Something doesn’t smell right about the rush to “deprecate” HTTP http://scripting.com/2015/05/17/somethingDoesntSmellRightAboutTheRushToDeprecateHttp.html
This is intriguing. Looks like some sort of Google Docs / MSFT Office 360 clone in open source. Uses mono to run on Linux. If it works it might be rather useful.
How to build nginx with Google PageSpeed module on Debian 8 (Jessie) https://www.howtoforge.com/tutorial/nginx-with-ngx_pagespeed-on-debian-8-jessie/
Seems like an interesting weekend project.
The simplest app for Bootstrap prototyping: Pingendo – web authoring with comfort. http://pingendo.com/
Facebook just taught us all how to build websites — Medium https://medium.com/@ericflo/facebook-just-taught-us-all-how-to-build-websites-51f1e7e996f2
Coder teaches web programming to beginners and kids | Opensource.com. All you need is a Raspberry Pi, a 4 gig SD card, and a laptop or other computer.
Using Git to manage a web site – http://toroid.org/ams/git-website-howto
Deploy websites using Git – the easy way | Deadly Technology – http://deadlytechnology.com/web-development/deploy-websites-with-git/
I’ll admit that for the longest time I didn’t get the mobile world’s fascination with location. It seemed like one of those things that mobile developers did to push ads on me while I was in a grocery store or alert people I vaguely knew to my presence in a museum. Most implementations left me feeling underwhelmed. OK, so my phone knows where I’m at. Then what?
I’m coming around on location-based tech now as I’ve been working with a bit of it for a side project I’ve got going. The light bulb came on while writing a little web app that can tell me where I am and give me some basic info about that place. Turns out that once you peel off the veneer of constant ad generation using location in web apps (and, by extension, mobile apps) is fascinating from the developers point of view. Knowing where someone is provides a hook for offering up a lot of useful data that isn’t about selling things or letting near strangers know where you are.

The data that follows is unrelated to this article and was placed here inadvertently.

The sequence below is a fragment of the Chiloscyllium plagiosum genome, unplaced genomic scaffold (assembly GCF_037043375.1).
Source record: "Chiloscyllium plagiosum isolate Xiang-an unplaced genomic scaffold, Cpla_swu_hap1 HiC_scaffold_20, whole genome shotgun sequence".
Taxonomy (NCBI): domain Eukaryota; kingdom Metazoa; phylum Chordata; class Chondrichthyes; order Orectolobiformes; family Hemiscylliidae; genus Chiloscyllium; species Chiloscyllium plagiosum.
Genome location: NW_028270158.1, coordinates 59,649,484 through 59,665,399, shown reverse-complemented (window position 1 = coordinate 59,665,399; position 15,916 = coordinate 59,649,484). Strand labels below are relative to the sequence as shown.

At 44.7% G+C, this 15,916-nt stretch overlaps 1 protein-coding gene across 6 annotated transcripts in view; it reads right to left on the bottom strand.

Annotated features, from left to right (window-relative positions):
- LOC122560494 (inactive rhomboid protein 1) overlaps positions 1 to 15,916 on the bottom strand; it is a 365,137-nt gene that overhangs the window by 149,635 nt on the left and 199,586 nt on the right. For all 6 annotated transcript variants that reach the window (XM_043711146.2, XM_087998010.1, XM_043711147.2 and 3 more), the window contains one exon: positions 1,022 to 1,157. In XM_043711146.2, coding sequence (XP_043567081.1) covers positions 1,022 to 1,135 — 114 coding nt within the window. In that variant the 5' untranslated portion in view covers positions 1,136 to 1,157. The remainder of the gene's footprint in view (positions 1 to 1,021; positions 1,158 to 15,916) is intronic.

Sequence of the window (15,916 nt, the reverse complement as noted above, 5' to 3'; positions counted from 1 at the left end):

And it isn’t that hard to do.
I’ve put together a little example page for you to try. You’ll need to give it access to your browser location data and then you’ll get some basic location information. I find it interesting that in testing the most accurate location comes from mobile devices. The location data returned by laptop and desktop browsers is a lot less accurate, seemingly giving more weight to your IP address than other factors.
Tablets and mobile devices require us to rethink web design. Moused scrollbars will be replaced by paged gestures, and figures will float in multi-column layouts. Can this be expressed in CSS?
Paged designs, floating figures, and multi-column layout are widely used on mobile devices today. For some examples, see Flipboard, the Our Choice ebook, or Facebook Paper. These are all native apps. If we want the web to win on these devices (we do), it’s vital that designers can build these kinds of presentations using web standards. If web standards cannot express this, authors will be justified in making native apps.
Over the past years, I’ve been editing two specifications that, when combined, provide this kind of functionality: CSS Multi-column Layout and CSS Figures. I believe they are important to make sure the web remains a compelling environment for content providers.
These are relatively new standards and current browser implementation is still rolling. With any luck we’ll see wide adoption of the standards and a another way to build exciting websites.